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Friends, in today’s Gospel, Jesus gives us the parable of new wine and old and new wineskins.

The new wine is the Good News, the Incarnation, the reconciliation of the divine and the human. But this powerful elixir cannot be contained in the receptacles of the old consciousness. As long as the ego reigns in the soul, the new wine will prove too strange, too foreign, too threatening—and it will be accordingly rejected.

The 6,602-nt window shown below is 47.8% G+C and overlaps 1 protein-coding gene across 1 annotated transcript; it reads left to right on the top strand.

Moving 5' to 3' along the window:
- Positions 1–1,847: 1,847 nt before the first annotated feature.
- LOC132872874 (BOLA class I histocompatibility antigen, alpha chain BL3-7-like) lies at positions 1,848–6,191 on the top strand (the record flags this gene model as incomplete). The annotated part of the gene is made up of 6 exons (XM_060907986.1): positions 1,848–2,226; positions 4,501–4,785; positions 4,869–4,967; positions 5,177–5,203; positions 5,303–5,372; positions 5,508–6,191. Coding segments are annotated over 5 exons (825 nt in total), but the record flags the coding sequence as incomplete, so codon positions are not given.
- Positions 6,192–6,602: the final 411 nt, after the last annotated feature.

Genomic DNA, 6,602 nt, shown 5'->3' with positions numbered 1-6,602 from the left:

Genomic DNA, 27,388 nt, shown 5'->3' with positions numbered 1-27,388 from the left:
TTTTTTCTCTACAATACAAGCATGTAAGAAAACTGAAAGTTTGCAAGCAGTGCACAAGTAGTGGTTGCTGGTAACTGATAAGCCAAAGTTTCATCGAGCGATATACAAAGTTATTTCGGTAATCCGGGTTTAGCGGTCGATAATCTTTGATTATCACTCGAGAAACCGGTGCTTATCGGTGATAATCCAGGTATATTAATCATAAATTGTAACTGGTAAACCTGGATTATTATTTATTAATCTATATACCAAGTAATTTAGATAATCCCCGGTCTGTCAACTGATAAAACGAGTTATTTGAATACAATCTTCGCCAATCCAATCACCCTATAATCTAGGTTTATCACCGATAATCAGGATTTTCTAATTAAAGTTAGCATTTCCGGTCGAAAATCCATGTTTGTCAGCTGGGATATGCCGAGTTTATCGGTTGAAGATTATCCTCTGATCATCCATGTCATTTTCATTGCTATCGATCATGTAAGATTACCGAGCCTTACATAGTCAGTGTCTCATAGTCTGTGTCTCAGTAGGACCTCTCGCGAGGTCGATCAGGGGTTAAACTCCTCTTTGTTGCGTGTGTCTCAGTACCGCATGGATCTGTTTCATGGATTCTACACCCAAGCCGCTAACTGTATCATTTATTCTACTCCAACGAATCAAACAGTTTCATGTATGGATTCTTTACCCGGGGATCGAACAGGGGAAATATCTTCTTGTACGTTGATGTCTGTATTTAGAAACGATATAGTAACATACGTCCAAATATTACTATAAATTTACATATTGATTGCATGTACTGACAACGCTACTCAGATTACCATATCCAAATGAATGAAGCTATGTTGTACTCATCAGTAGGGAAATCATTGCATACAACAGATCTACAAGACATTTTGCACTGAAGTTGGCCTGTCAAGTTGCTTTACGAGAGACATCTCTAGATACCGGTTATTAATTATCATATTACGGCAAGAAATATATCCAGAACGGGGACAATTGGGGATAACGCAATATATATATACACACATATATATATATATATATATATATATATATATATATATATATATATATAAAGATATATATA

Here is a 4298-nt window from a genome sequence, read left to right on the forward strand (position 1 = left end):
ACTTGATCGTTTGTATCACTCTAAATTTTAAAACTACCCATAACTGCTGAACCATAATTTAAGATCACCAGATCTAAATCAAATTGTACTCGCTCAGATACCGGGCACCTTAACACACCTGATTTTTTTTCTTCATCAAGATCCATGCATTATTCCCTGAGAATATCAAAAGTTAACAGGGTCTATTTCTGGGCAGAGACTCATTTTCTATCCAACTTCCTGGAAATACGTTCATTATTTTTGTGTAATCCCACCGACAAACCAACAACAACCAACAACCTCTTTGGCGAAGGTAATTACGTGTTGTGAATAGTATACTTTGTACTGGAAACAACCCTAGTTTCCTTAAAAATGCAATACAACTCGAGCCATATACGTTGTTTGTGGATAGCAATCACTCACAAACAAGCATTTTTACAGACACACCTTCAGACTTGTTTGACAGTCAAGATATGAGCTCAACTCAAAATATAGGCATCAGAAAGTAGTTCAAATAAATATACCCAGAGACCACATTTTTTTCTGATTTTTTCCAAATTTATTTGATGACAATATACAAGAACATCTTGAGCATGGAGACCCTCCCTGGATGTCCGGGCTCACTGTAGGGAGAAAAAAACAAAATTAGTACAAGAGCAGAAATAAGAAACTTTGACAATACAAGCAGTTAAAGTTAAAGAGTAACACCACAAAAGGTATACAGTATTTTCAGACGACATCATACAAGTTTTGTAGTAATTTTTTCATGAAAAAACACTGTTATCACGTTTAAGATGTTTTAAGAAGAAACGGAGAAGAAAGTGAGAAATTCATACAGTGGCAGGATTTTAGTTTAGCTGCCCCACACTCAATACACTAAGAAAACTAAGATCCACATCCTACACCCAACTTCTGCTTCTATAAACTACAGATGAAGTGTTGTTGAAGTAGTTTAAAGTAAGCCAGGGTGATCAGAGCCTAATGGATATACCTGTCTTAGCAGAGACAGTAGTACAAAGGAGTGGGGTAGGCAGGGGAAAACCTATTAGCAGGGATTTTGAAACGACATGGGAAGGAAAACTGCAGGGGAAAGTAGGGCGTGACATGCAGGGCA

Before the heady wine of the Gospel can be assimilated, there must be a scouring out of the spirit, a transformation of awareness and attitude, a metanoia. We should examine the stories of Jesus’ confrontations with the demons from this perspective. The demon within us realizes that he is the old wine skin that will be shredded by the inpouring of the new wine, and he consequently reacts in horror. It is a helpful spiritual exercise to isolate those passages from the New Testament, those sayings and actions of Jesus, that make us most uncomfortable, since they will most effectively indicate how our souls have to be transfigured. They, much more than the passages we instinctively love, will show the path that metanoia must follow.